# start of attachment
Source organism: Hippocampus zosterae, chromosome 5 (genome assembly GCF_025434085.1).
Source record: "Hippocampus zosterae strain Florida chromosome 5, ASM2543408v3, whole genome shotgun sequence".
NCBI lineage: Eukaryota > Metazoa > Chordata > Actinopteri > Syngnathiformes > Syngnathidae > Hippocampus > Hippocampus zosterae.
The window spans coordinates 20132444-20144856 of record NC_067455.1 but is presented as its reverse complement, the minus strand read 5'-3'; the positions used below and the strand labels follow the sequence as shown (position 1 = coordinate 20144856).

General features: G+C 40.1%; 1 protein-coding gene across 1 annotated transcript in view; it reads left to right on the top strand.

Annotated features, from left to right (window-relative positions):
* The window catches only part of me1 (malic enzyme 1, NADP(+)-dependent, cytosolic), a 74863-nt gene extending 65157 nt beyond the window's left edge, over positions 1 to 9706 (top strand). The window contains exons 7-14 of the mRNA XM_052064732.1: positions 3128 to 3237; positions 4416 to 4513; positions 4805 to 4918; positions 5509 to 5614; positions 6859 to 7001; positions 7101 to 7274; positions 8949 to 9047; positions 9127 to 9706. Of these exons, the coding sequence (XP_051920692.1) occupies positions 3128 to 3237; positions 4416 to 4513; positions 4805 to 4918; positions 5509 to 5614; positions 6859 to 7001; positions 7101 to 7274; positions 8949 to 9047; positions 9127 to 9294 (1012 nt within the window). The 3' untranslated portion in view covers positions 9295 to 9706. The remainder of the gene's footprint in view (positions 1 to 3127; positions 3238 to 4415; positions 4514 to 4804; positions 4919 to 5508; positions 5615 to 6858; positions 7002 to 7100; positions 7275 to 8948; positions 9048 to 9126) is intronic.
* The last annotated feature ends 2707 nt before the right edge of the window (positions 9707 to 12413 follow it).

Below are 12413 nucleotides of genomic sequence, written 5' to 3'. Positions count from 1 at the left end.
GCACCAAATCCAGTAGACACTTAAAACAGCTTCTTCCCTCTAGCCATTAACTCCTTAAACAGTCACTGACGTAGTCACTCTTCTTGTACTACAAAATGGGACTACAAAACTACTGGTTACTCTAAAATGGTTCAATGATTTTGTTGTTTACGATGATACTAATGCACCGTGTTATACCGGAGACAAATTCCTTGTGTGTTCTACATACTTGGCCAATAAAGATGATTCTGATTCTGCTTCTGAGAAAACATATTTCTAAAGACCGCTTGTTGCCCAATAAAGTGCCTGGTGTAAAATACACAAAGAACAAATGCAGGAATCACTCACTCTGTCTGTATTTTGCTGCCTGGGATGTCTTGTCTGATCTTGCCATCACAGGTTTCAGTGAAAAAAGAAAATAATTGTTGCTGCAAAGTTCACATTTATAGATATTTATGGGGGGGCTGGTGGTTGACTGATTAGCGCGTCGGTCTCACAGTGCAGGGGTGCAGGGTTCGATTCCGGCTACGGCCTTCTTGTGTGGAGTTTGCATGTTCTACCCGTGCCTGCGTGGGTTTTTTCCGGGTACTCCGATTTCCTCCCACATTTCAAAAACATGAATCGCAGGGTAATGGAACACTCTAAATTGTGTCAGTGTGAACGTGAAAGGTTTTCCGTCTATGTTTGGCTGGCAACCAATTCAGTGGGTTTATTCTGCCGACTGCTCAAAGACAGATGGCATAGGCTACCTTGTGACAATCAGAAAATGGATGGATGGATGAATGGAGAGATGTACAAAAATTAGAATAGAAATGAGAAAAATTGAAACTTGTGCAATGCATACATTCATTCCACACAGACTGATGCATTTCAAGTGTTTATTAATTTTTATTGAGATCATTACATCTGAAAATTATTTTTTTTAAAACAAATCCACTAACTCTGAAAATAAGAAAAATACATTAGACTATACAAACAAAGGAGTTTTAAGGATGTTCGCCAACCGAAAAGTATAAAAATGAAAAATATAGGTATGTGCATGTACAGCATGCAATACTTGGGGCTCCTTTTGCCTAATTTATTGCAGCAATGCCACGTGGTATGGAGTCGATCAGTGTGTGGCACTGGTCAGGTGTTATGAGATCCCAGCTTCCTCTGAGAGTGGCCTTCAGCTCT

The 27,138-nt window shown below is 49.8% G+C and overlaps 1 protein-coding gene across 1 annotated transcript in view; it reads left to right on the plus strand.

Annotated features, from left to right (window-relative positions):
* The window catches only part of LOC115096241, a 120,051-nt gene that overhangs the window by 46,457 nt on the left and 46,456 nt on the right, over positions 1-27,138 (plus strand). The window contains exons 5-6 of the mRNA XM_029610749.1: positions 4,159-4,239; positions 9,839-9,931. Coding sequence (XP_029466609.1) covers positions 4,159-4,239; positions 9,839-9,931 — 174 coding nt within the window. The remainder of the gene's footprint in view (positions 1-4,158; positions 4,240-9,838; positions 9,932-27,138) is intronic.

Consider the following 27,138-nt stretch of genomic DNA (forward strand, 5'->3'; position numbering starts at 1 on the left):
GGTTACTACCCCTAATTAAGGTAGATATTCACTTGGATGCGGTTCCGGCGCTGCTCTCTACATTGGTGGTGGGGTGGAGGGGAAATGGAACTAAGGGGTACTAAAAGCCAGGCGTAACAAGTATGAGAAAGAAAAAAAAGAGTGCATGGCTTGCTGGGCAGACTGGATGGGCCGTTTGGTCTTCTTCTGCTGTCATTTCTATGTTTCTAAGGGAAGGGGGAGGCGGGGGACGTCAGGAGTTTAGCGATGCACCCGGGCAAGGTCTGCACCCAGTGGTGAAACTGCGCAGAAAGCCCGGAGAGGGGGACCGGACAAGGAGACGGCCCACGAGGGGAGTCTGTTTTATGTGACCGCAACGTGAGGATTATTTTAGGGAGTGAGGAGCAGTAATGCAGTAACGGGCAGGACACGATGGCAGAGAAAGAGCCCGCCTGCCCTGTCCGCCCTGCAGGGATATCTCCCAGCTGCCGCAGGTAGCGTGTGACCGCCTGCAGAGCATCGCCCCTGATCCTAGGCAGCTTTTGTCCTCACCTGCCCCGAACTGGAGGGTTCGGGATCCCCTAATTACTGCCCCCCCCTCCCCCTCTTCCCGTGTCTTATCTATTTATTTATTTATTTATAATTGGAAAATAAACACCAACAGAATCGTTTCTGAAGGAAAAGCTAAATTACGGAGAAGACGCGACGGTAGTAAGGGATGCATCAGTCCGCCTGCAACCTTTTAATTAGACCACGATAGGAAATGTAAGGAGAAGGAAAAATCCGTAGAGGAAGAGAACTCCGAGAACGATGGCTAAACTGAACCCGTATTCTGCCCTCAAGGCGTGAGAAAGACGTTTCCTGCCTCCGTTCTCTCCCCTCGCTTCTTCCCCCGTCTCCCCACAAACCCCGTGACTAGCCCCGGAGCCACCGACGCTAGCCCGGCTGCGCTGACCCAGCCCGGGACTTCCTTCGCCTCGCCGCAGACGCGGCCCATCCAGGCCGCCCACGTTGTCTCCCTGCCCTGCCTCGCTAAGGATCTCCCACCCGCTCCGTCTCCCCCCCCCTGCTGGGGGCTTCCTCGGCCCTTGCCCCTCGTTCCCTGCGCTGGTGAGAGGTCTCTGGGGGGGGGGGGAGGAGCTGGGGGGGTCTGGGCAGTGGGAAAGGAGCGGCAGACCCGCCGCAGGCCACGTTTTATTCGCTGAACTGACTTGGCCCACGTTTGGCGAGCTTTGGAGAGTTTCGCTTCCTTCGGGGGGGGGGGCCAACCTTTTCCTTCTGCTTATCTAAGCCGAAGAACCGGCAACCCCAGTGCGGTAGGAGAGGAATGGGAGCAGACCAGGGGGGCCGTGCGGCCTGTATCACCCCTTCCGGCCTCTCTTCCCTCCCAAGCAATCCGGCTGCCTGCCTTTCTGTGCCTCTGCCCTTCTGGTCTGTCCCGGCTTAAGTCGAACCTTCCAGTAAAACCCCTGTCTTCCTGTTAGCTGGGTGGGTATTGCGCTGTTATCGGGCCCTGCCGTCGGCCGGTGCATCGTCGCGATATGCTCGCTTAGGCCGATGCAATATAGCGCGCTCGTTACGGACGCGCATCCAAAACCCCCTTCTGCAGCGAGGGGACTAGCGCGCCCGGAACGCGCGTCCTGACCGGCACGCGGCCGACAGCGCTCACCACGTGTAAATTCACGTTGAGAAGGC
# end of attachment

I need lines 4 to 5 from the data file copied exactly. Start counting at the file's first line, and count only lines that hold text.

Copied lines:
The window spans coordinates 20132444-20144856 of record NC_067455.1 but is presented as its reverse complement, the minus strand read 5'-3'; the positions used below and the strand labels follow the sequence as shown (position 1 = coordinate 20144856).

General features: G+C 40.1%; 1 protein-coding gene across 1 annotated transcript in view; it reads left to right on the top strand.